• First, if it appears that wages are rising, the Federal Reserve raises interest rates to slow the economy to increase unemployment and maintain a downward pressure on wages. The announced purpose is to prevent wage “inflation.” The unstated purpose is to make sure that the gains of economic growth and productivity are captured by money people rather than by working people. This means that unless the economy is not growing fast enough to create sufficient new jobs, not only to accommodate for natural population increase but as well to absorb workers whose labor has been made redundant by productivity gains, unemployment will spread, wages will be depressed, and the economy will ultimately collapse unless action is taken to stimulate growth in consumption.
  • Second, because our current financial system depends on private banks to create money by issuing loans at interest, the overall economy must grow fast enough to stimulate sufficient new borrowing to put enough money into the pockets of previous borrowers to allow them to pay the principle and interest due to the bank as payments become due. Otherwise, borrowers are forced into default and the issuing banks face bankruptcy unless bailed out with public funds.

Financial indicators properly serve two useful functions in the New Economy.

  • First, to assess progress toward a more equitable distribution of wealth. Well documented studies suggest that a more equitable distribution of wealth reduces the stress of competition for status and security, and therefore is associated with higher levels of physical and emotional health, increased trust, greater cooperation, and improved environmental health.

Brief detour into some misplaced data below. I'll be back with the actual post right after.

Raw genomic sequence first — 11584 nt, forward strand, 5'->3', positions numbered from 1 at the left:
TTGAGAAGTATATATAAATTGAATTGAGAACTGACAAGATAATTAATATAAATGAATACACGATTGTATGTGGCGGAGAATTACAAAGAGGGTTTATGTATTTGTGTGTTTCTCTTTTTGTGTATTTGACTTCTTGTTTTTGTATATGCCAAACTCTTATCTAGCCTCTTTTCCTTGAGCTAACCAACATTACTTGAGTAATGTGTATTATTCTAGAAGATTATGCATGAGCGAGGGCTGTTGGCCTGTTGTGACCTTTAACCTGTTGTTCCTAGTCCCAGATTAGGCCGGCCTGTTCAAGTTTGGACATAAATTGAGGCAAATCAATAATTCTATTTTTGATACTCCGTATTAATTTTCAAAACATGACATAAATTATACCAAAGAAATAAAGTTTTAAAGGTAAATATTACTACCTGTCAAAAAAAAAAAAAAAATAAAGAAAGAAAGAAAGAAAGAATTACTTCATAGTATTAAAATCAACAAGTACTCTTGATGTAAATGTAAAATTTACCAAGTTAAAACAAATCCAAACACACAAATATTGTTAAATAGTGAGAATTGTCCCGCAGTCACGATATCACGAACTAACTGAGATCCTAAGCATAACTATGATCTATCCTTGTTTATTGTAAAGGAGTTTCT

• Second, as a measure of the economic cost of producing a given level of health and well-being. Managing either a firm or an economy to maximize cost is a path to bankruptcy, as the world’s current economic path demonstrates. We we properly seek to reduce GDP as we work to increase health and well-being.

Other uses of financial indicators to assess economic performance risk reproducing the same distortions built into GDP indicators and their variants.

Historical Background on Economic Indicators

The United States developed a system of national income accounts during World War II to assess the productive capacity available to support the war effort. Growth in gross national product subsequently became the leading indicator against which policy makers assessed national well-being and progress.

The Genuine Progress Indicator developed and popularized by Redefining Progress, which traces its history back to the Index of Sustainable Economic Welfare developed by Clifford W. Cobb in the 1980s, presented one of the more serious challenges to conventional national income accounting. Both indices modified GDP calculations to present a more accurate picture of economic welfare by accounting for the depletion of social and natural capital, distinguishing between positive and negative expenditures, and recognizing the value of positive non-monetized production.
The UNDP Human Development Index, which has gained international recognition, combines financial and non-financial indicators. These are useful steps that open an essential discussion and present a visible, accessible alternative to the limitations of GDP. They are, however, only partial steps that retain many of the distortions which are inevitable when attempting to reduce the well-being of people and nature to a financial metric.
In 1985 a group of concerned citizens in Jacksonville, Florida initiated a local indicators project that tracked 75 indicators of community health relating to education, economy, public safety, natural environment, health, social environment, government, politics, culture, recreation, and mobility. Hundreds of communities in Canada, New Zealand and India have since launched similar initiatives.
A more recent initiative by the New Economics Foundation in London focuses on the creation of purely non-financial indicators based on people’s personal perception of their own well-being.